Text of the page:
A commuter town is a town whose residents normally work elsewhere but in which they live, eat and sleep. The name also suggests that these communities have little commercial or industrial activity beyond a small amount of locally-oriented retail business. A commuter town may also be known as an "exurb" (short for "extra-urban"), "bedroom community" (Canada and northeastern U.S. usage), "bedroom town", "bedroom suburb" (U.S. usage), "dormitory town", "dormitory suburb" or less commonly a "dormitory village" (British English/Commonwealth/Ireland).[citation needed] In Japan, it may also be referred to with the wasei-eigo coinage "bed town" (ベッドタウン, beddotaun).[1]Contents1 Distinction between suburbs and commuter towns 2 Causes 3 Effects 4 Exurbs4.1 Then and now 4.2 Planning5 See also 6 References 7 External linksDistinction between suburbs and commuter towns[edit]This section does not cite any sources
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Juan Perón
Museo Quinta 17 de Octubre San Vicente, Buenos Aires, ArgentinaPolitical party Labour (1945–1947) Justicialist (1947–1974)Spouse(s) Aurelia Tizón (m. 1929; her death 1938) Eva Duarte
Eva Duarte
(m. 1945; her death 1952) Isabel Martínez Cartas (m. 1961; his death 1974)SignatureMilitary serviceAllegiance  ArgentinaService/branch Argentine
Argentine
ArmyYears of service 1913–1945Rank Lieutenant GeneralJuan Domingo Perón
Perón
(Spanish pronunciation: [ˈxwan doˈmiŋɡo peˈɾon]; 8 October 1895 – 1 July 1974) was an Argentine
Argentine
army lieutenant general and politician
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Ezeiza Massacre
The Ezeiza massacre
Ezeiza massacre
(Spanish pronunciation: [eˈseisa]) took place on June 20, 1973 near Ezeiza International Airport in Buenos Aires, Argentina. Peronist
Peronist
masses, including many young people, had gathered there to acclaim Juan Perón's definitive return from an 18-year exile in Spain. The police estimated three and a half million people had gathered at the airport. In his plane, Perón was accompanied by El Tío ("Uncle") president Héctor Cámpora, representative of the Peronists' left wing, who had come to power on May 25, 1973, amid popular euphoria and a period of political turmoil. Cámpora was opposed to the Peronist
Peronist
right wing, declaring during his first speech that "the spilled blood will not be negotiated".[1] From Perón's platform, camouflaged snipers from the right-wing of Peronism
Peronism
opened fire on the crowd
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Dairy Farming
Dairy
Dairy
farming is a class of agriculture for long-term production of milk, which is processed (either on the farm or at a dairy plant, either of which may be called a dairy) for eventual sale of a dairy product.Contents1 Common species 2 History2.1 Hand milking 2.2 Vacuum bucket milking 2.3 Milking pipeline 2.4 Milking parlors2.4.1 Herringbone and parallel parlors 2.4.2 Rotary parlors2.5 Automatic milker take-off 2.6 Fully automated robotic milking3 History of milk preservation methods3.1 Refrigeration4 Milking operation 5 Management of the herd5.1 Hous
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Buenos Aires Western Railway
The Buenos Aires
Buenos Aires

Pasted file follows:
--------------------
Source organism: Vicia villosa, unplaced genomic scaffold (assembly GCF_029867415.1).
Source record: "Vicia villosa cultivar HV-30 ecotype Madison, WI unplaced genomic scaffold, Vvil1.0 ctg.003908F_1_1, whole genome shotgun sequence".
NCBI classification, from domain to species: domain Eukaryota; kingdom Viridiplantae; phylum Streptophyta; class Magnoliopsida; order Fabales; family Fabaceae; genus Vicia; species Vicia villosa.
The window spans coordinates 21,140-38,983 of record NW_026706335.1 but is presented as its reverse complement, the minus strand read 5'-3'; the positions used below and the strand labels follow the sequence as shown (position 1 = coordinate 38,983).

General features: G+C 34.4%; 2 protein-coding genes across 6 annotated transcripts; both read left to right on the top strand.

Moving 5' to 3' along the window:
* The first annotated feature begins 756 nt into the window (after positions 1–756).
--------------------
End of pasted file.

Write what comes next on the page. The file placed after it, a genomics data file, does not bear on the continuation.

Western Railway (in Spanish: Ferrocarril Oeste de Buenos Aires), inaugurated in the city of Buenos Aires
Buenos Aires
on 29 August 1857, was the first railway built in Argentina
Argentina
and the start of the extensive rail network which was developed over the following years. The locomotive La Porteña, built by the British firm E.B.Wilson and Company in Leeds,[1] was the first train to travel on this line. The route initially measured 10 km, stretching from Del Parque station (now the site of the Teatro Colón) to Floresta station, which at that time was located in San José de Flores village, but is now within Buenos Aires
Buenos Aires
city limits. The rails were laid along what are now Lavalle, Enrique S
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Manuel Belgrano
Manuel José Joaquín del Corazón de Jesús Belgrano (3 June 1770 – 20 June 1820), usually referred to as Manuel Belgrano, was an Argentine economist, lawyer, politician, and military leader. He took part in the Argentine Wars of Independence
Argentine Wars of Independence
and created the Flag of Argentina. He is regarded as one of the main Libertadores
Libertadores
of the country. Belgrano was born in Buenos Aires, the fourth child of Italian businessman Domingo Belgrano
Domingo Belgrano
y Peri and Josefa Casero. He came into contact with the ideas of the Age of Enlightenment
Age of Enlightenment
while at university in Spain around the time of the French Revolution
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Chapel
The term chapel usually refers to a place of prayer and worship that is attached to a larger, often nonreligious institution or that is considered an extension of a primary religious institution. It may be part of a larger structure or complex, such as a college, hospital, palace, prison, funeral home, church, synagogue or mosque,[1] located on board a military or commercial ship, or it may be an entirely free-standing building, sometimes with its own grounds.[2] Chapel
Chapel
has also referred to independent or nonconformist places of worship in Great Britain—outside the established church.[3][4] Until the Protestant
Protestant
Reformation, a chapel denoted a place of worship that was either at a secondary location that was not the main responsibility of the local parish priest, or that belonged to a person or institution
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Argentine War Of Independence
Francisco Javier de Elío Bernardo de Velasco José Manuel de Goyeneche Pedro Antonio Olañeta Santiago de Liniers
Santiago de Liniers
  Vicente Nieto  v t e Paraguay